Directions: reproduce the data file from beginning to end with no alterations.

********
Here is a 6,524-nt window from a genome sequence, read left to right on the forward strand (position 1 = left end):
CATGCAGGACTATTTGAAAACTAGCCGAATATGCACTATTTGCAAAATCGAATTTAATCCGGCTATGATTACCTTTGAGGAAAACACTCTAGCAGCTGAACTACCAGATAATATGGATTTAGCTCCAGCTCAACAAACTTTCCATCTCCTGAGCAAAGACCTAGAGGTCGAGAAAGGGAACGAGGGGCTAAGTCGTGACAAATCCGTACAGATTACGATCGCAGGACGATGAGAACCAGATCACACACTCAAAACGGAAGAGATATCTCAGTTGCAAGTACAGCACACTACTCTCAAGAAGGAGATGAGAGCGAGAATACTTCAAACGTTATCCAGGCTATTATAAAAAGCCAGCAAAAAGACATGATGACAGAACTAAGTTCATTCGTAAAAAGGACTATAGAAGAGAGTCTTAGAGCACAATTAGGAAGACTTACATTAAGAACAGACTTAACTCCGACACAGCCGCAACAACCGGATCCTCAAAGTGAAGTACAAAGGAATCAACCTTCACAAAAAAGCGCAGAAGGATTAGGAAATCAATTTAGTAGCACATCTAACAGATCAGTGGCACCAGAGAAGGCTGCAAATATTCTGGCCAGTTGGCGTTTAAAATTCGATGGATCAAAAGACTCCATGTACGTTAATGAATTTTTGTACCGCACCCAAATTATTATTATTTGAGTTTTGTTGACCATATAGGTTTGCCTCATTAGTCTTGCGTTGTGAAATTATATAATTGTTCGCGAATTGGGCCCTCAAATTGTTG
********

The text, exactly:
Here is a 6,524-nt window from a genome sequence, read left to right on the forward strand (position 1 = left end):
CATGCAGGACTATTTGAAAACTAGCCGAATATGCACTATTTGCAAAATCGAATTTAATCCGGCTATGATTACCTTTGAGGAAAACACTCTAGCAGCTGAACTACCAGATAATATGGATTTAGCTCCAGCTCAACAAACTTTCCATCTCCTGAGCAAAGACCTAGAGGTCGAGAAAGGGAACGAGGGGCTAAGTCGTGACAAATCCGTACAGATTACGATCGCAGGACGATGAGAACCAGATCACACACTCAAAACGGAAGAGATATCTCAGTTGCAAGTACAGCACACTACTCTCAAGAAGGAGATGAGAGCGAGAATACTTCAAACGTTATCCAGGCTATTATAAAAAGCCAGCAAAAAGACATGATGACAGAACTAAGTTCATTCGTAAAAAGGACTATAGAAGAGAGTCTTAGAGCACAATTAGGAAGACTTACATTAAGAACAGACTTAACTCCGACACAGCCGCAACAACCGGATCCTCAAAGTGAAGTACAAAGGAATCAACCTTCACAAAAAAGCGCAGAAGGATTAGGAAATCAATTTAGTAGCACATCTAACAGATCAGTGGCACCAGAGAAGGCTGCAAATATTCTGGCCAGTTGGCGTTTAAAATTCGATGGATCAAAAGACTCCATGTACGTTAATGAATTTTTGTACCGCACCCAAATTATTATTATTTGAGTTTTGTTGACCATATAGGTTTGCCTCATTAGTCTTGCGTTGTGAAATTATATAATTGTTCGCGAATTGGGCCCTCAAATTGTTG